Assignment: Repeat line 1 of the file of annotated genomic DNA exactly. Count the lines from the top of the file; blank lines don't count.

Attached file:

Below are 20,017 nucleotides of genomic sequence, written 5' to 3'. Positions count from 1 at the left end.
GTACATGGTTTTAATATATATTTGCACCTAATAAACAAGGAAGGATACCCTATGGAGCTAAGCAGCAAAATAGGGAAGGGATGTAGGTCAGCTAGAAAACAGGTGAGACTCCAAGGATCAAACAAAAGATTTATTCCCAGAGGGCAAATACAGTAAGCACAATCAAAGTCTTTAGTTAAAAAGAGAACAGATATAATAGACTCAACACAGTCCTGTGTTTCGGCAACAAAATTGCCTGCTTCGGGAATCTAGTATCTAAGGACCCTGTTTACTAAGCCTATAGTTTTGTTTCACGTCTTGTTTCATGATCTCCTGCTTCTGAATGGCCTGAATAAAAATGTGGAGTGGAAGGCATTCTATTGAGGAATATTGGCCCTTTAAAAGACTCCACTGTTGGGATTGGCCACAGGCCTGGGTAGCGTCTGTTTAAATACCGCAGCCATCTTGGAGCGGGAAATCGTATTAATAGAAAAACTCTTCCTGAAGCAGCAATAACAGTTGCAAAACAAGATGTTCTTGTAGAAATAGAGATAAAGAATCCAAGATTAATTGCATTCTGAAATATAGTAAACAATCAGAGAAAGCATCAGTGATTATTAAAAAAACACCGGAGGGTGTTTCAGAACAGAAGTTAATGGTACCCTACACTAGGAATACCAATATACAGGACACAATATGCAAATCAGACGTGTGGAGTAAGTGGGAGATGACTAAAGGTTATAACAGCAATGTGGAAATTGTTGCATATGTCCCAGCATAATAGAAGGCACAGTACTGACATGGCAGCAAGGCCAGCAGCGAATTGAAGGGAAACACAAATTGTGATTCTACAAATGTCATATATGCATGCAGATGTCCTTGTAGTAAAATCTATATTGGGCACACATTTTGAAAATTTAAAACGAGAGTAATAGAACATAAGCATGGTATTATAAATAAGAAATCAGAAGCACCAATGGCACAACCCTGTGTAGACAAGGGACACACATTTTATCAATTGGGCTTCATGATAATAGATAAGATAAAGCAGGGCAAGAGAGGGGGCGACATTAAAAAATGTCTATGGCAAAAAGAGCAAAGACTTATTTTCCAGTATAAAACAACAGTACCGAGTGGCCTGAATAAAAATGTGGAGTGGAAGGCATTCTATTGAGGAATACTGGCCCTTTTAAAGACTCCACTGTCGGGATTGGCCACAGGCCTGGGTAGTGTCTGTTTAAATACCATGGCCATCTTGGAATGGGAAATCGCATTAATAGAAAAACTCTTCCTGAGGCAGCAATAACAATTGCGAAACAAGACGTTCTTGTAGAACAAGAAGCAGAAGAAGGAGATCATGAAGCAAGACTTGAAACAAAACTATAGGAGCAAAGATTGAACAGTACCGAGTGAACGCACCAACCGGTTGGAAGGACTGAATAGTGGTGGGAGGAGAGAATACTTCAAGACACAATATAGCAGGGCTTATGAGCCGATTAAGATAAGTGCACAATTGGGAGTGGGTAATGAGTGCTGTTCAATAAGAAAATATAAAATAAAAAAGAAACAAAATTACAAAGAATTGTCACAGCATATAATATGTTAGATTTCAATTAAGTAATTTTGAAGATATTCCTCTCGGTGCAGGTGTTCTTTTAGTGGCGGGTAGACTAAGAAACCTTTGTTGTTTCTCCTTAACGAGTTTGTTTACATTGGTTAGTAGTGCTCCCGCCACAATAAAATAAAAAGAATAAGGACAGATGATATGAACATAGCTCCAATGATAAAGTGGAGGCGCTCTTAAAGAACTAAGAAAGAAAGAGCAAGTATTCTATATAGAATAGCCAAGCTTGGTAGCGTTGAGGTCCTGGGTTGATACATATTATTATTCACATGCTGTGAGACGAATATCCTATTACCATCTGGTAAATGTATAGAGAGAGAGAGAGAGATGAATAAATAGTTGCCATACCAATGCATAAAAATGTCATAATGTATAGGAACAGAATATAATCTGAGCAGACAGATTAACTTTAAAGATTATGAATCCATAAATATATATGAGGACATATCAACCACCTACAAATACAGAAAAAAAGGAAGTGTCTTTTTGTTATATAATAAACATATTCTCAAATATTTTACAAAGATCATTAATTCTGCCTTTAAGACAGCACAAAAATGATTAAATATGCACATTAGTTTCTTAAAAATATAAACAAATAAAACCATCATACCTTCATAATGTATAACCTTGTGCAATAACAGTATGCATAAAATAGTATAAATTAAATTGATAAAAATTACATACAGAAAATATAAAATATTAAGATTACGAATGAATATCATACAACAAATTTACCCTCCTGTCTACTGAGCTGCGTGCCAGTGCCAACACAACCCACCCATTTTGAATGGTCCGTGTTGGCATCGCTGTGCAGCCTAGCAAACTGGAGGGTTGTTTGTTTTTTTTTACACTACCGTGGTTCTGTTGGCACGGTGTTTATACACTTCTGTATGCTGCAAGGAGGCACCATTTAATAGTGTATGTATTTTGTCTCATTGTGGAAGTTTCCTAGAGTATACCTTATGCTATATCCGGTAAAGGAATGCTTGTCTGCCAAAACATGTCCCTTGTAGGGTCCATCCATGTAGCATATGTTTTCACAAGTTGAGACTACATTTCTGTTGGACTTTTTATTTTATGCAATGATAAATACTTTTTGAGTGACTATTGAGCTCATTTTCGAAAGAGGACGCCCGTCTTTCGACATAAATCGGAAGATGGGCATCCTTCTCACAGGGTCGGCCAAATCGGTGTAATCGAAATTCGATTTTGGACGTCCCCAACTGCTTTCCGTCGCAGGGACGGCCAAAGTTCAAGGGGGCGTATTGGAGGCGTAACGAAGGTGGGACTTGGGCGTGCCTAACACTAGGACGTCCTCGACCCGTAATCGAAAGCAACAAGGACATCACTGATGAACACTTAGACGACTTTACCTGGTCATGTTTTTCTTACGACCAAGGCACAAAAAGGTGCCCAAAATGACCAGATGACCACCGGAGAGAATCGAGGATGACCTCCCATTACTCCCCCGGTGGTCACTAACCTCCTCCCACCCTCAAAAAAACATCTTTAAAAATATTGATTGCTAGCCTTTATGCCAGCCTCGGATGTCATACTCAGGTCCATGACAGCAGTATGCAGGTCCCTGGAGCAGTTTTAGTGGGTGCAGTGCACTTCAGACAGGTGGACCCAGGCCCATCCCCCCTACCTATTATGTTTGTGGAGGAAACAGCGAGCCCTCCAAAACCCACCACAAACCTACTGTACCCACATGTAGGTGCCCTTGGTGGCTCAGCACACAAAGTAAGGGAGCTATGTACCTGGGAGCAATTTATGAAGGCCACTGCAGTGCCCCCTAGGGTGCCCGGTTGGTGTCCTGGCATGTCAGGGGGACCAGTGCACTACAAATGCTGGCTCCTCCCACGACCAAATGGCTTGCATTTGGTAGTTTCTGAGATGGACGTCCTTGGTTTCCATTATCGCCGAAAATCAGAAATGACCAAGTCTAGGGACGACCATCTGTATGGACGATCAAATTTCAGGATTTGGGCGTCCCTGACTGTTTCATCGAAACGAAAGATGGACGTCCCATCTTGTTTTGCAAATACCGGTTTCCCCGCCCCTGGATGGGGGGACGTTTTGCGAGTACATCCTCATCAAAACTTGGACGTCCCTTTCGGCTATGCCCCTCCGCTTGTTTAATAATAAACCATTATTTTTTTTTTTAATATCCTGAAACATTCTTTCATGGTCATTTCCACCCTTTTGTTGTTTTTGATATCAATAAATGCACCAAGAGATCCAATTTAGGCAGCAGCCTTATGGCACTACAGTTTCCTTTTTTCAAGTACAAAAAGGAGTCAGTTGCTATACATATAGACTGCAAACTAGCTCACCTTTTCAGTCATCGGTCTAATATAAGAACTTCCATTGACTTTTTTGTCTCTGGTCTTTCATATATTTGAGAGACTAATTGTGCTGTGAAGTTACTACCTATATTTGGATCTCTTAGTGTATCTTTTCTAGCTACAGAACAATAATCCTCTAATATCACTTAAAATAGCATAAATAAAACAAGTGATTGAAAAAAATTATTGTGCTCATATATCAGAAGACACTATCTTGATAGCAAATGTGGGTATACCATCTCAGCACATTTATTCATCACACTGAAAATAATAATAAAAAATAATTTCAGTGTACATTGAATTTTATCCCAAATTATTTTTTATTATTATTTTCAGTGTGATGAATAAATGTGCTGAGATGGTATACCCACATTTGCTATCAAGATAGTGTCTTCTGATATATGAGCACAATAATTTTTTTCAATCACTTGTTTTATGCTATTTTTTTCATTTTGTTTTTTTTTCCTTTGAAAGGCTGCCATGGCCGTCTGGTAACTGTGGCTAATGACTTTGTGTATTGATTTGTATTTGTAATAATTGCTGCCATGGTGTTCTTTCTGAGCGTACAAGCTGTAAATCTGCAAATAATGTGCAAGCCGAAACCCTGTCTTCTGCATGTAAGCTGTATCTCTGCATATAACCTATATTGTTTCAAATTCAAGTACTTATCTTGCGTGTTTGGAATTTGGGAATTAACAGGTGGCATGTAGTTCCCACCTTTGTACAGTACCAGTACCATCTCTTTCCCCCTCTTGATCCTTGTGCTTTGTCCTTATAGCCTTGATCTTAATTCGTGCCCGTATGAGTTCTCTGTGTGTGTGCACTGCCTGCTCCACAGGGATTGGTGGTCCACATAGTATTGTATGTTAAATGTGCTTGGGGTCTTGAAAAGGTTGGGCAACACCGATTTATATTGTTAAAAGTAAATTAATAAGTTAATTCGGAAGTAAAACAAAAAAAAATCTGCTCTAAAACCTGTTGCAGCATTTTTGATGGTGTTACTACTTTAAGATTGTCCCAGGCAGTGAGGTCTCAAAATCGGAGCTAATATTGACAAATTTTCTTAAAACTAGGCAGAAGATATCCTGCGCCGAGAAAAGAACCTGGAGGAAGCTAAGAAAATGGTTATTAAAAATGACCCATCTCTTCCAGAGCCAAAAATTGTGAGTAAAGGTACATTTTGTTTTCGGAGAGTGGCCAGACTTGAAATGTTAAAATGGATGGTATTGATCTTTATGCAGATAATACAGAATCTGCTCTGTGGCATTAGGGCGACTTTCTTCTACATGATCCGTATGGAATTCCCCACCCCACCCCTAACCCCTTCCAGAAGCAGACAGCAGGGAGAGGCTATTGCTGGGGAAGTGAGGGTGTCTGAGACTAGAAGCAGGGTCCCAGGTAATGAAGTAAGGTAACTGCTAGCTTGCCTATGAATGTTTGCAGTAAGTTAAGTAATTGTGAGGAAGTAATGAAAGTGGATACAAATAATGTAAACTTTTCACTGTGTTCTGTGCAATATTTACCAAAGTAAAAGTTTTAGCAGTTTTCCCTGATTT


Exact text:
Below are 20,017 nucleotides of genomic sequence, written 5' to 3'. Positions count from 1 at the left end.